Editorial: Reality Check

In 2012, the Times-Picayune in New Orleans caused uproar in the community and news industry when it announced it would no longer be published as a daily newspaper. Instead, it would only be delivered three times a week so that the newsroom could focus on gathering news online. As that was going on, the Baton Rouge Advocate expanded into the market and started to print and distribute a daily newspaper called the New Orleans Advocate.

For six years, the two publications competed side by side, covering one of the most populated cities in the country. That is until Advocate owners John and Dathel Georges made a surprise announcement in May that they were purchasing the Times-Picayune from Advance Local. The combined New Orleans Advocate and Times-Picayune made its debut this summer, ending the city’s paper war.

In Youngstown, Ohio, the Vindicator turned 150 years old on June 25. But instead of celebrating the milestone, the newspaper announced it would be closing at the end of August due to “great financial hardships.”

Publisher Betty Brown Jagnow and general manager Mark Brown revealed in the announcement, “We did everything we could to increase revenue, including raising the price of the newspaper, and to drive advertising revenue into the paper and website. However, in spite of our best efforts, advertising and circulation revenues have continued to decline, and The Vindicator continues to operate at a loss.”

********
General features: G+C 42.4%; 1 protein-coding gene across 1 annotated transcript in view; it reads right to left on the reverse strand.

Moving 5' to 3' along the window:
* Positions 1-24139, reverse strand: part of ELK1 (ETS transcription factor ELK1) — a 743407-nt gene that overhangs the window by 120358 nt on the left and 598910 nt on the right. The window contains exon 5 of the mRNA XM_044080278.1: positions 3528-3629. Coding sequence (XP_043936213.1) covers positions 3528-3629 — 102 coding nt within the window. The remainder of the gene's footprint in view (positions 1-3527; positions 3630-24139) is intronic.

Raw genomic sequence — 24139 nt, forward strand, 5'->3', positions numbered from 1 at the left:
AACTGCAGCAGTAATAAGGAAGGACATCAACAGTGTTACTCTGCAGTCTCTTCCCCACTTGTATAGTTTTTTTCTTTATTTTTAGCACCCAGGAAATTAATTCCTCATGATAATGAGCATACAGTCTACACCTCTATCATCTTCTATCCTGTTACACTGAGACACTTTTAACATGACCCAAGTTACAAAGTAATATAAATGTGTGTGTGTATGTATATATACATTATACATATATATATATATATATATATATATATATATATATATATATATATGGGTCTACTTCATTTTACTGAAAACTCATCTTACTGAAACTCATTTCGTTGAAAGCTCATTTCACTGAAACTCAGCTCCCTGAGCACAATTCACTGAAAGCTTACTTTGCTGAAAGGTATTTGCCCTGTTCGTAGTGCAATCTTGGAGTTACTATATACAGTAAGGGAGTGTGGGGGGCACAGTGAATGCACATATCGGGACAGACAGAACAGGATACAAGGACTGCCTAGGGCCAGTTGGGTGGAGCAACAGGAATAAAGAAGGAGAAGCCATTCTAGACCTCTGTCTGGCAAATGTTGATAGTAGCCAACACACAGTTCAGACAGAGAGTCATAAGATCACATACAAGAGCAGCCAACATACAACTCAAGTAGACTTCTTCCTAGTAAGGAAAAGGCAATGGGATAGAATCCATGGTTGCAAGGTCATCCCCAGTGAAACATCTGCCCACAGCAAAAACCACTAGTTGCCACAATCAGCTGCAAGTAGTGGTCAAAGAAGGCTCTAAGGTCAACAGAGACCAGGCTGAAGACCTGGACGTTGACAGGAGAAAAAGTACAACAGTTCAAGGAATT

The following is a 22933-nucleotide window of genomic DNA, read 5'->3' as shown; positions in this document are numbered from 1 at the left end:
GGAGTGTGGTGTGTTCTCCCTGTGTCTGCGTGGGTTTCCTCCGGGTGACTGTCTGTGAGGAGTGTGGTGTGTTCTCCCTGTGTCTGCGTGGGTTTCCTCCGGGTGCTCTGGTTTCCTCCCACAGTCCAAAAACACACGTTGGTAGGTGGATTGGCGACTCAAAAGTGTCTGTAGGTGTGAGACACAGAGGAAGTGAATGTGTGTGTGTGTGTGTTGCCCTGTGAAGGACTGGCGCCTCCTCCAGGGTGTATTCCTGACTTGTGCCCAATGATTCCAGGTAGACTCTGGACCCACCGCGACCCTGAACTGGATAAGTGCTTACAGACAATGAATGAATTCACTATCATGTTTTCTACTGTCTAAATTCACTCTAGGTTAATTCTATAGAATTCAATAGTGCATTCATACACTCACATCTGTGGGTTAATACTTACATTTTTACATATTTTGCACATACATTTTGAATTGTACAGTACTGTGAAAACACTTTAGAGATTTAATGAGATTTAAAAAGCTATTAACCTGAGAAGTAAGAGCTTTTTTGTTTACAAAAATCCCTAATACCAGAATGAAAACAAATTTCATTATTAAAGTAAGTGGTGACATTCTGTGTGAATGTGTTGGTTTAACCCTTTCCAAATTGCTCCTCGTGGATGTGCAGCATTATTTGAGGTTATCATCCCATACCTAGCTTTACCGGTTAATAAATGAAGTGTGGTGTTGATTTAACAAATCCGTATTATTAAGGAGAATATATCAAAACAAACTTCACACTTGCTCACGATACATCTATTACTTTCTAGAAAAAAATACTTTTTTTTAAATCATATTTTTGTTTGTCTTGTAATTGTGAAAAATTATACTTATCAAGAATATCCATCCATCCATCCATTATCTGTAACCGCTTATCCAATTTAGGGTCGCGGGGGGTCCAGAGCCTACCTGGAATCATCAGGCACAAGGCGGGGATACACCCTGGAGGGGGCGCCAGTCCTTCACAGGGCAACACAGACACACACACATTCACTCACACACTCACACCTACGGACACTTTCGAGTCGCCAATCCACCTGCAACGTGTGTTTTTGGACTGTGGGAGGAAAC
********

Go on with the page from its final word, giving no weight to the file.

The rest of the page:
The family had owned and operated the paper for 132 years.

“A lot of those families are tired,” Joshua Benton wrote in Nieman Lab. “They’ve been fighting the demise of print advertising for more than a decade now, they see the direction things are headed, and they don’t like the idea of treating breakeven as a stretch goal.”

According to Benton, the Vindicator did have two potential buyers, but no one came through. Perhaps it was the fact the Vindicator had been losing money for 20 of the past 22 years. Still, it’s a troubling sign when newspaper chains like GateHouse, Gannett and McClatchy aren’t interested in saving a city’s only newspaper.

Without a local newspaper, it’s the citizens of Youngstown that will end up losing the most.

“The loss of the Youngstown Vindicator every morning doesn’t mean that the region’s 200,000 will no longer be getting information,” Philadelphia Inquirer columnist Will Bunch wrote. “It just increases the likelihood they’ll be getting bad information—intentionally manipulated, and sometimes out-and-out fakery.

Brown even told the Washington Post that without a journalist watchdog, he was “scared for the community.”

But not all hope is lost in Youngstown. ProPublica recently announced it would expand its Local Reporting Network into the city and pay the salary for one full-time investigative reporter for a year.